Perl & LWPby Sean M. Burke
The Web is a vast data source that contains everything from stock prices to movie credits, and with LWP all that data is
Perl soared to popularity as a language for creating and managing web content, but with LWP (Library for WWW in Perl), Perl is equally adept at consuming information on the Web. LWP is a suite of modules for fetching and processing web pages.
The Web is a vast data source that contains everything from stock prices to movie credits, and with LWP all that data is just a few lines of code away. Anything you do on the Web, whether it's buying or selling, reading or writing, uploading or downloading, news to e-commerce, can be controlled with Perl and LWP. You can automate Web-based purchase orders as easily as you can set up a program to download MP3 files from a web site.
Perl & LWP covers:
Understanding LWP and its design
Fetching and analyzing URLs
Extracting information from HTML using regular expressions and tokens
Working with the structure of HTML documents using trees
Setting and inspecting HTTP headers and response codes
Accessing information that requires authentication
Cooperating with proxy caches
Writing web spiders (also known as robots) in a safe fashion
Perl & LWP includes many step-by-step examples that show how to apply the various techniques. Programs to extract information from the web sites of BBC News, Altavista, ABEBooks.com, and the Weather Underground, to name just a few, are explained in detail, so that you understand how and why they work.
Perl programmers who want to automate and mine the web can pick up this book and be immediately productive. Written by a contributor to LWP, and with a foreword by one of LWP's creators, Perl & LWP is the authoritative guide to this powerful and popular toolkit.
- O'Reilly Media, Incorporated
- Publication date:
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- Barnes & Noble
- NOOK Book
- File size:
- 3 MB
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Most Helpful Customer Reviews
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Perl & LWP covers the art of automating HTML page retrieval and parsing. If you've ever wanted to grab news headlines from your favorite website, or automatically check web pages for specific text, this book guides you through the tools and techniques required. In particular the code snippets, single use examples, and reoccurring programs comprise a large portion of the text and are accompanied by detailed explanations covering how they work and how to modify them. Similar examples are used throughout the book provide continuity and comparison as more complex topics are introduced. The book's chapters fall into three sections of retrieving web pages, parsing HTML, and advanced topics. Additionally the seven appendixes provide great reference for common topics encountered as you write your own LWP based programs. Chapters 1 to 5 introduce general web concepts including URLS, HTTP requests and responses, and HTML forms; while also introducing core modules like LWP::UserAgent and HTTP::Response. To help find what you are looking for in HTML, simple regular expressions, token parsing, and tree building are covered in chapters 6 to 9. Lastly, chapters 10 to 12 cover HTML modification using trees, cookies, authentication, and spiders. The code examples presented require a good understanding of Perl syntax and a basic understanding of HTML is beneficial. A few helpful tips and gotchas are sprinkled in the text, but are often buried, making them hard to find or even notice. One topic I would have liked to have seen covered was a discussion about HTTPS. Even if the details about configuring LWP to support HTTPS were omitted, a reference or pointer to online material would have been helpful. Overall this is a great book for learning LWP and how it can help you automate and simplify HTML parsing and web crawling.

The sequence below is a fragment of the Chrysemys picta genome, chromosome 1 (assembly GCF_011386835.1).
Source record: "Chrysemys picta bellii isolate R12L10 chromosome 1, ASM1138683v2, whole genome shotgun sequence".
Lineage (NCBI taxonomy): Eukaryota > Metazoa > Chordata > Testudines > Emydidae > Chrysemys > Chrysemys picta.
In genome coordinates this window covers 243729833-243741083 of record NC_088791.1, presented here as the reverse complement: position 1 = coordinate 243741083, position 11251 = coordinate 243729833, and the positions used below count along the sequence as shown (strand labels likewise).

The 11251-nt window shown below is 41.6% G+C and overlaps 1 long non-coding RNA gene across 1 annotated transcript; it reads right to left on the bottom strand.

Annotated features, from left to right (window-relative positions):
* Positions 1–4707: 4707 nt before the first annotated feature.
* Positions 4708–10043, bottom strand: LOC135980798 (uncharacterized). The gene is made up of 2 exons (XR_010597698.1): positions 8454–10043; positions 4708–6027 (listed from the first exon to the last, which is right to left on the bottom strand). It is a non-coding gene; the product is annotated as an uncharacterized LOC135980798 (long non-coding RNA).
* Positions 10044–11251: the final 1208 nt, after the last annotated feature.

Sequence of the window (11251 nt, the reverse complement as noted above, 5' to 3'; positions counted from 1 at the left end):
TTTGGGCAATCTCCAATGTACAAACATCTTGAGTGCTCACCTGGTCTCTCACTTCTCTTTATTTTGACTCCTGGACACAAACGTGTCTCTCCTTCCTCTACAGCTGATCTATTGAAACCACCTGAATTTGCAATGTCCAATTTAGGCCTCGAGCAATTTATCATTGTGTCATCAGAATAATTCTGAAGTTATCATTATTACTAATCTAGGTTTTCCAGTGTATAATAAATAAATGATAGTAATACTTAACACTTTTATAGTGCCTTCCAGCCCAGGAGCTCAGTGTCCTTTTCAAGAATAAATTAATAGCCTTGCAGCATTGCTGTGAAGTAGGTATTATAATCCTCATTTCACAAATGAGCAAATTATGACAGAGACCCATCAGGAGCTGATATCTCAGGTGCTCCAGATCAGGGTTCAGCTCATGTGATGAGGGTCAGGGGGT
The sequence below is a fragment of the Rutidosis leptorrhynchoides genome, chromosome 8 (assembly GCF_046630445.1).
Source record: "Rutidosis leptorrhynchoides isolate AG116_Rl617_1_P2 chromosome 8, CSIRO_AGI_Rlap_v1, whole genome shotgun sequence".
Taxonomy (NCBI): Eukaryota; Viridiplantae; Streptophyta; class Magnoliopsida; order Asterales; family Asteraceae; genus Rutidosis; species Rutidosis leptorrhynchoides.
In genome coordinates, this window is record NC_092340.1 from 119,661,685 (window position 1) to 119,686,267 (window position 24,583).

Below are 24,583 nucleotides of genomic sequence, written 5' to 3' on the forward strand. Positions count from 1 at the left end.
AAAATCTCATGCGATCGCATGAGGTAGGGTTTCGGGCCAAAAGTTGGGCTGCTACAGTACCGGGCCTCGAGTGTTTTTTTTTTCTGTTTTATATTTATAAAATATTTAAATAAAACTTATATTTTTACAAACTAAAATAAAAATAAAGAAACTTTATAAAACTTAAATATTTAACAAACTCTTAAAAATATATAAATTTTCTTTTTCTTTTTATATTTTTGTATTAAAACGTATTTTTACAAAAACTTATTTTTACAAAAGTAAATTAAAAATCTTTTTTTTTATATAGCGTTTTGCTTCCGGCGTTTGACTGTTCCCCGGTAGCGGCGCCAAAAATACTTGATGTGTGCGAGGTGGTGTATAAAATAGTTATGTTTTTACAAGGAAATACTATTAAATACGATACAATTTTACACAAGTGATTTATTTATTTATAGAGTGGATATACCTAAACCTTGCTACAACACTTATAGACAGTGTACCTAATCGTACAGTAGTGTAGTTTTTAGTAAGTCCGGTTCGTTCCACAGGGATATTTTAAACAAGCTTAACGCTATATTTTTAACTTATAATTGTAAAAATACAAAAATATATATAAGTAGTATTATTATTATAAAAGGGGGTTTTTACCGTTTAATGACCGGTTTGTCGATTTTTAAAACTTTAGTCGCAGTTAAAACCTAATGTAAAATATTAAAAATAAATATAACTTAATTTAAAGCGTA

I was definitely interested when I first heard that O'Reilly were publishing a book on LWP. LWP is a definitive collection of perl modules covering everything you could think of doing with URIs, HTML, and HTTP. While 'web services' are the buzzword friendly technology of the day, sometimes you need to roll your sleeves up and get a bit dirty scraping screens and hacking at HTML. For such a deep subject, this book weighs in at a slim 242 pages. This is a very good thing. I'm far too busy to read these massive shelf-destroying tomes that seem to be churned out recently. It covers everything you need to know with concise examples, which is what makes this book really shine. You start with the basics using LWP::Simple through to more advanced topics using LWP::UserAgent, HTTP::Cookies, and WWW::RobotRules. Sean shows finger saving tips and shortcuts that take you more than a couple notches above what you can learn from the lwpcook manpage, with enough depth to satisfy somebody who is an experienced LWP hacker. This book is a great reference, just flick through and you'll find a relevant chapter with an example to save the day. Chapters include filling in forms and extracting data from HTML using regular expressions, then more advanced topics using HTML::TokeParser, and then my preferred tool, the author's own HTML::TreeBuilder. The book ends with a chapter on spidering, with excellent coverage of design and warnings to get your started on your web trawling.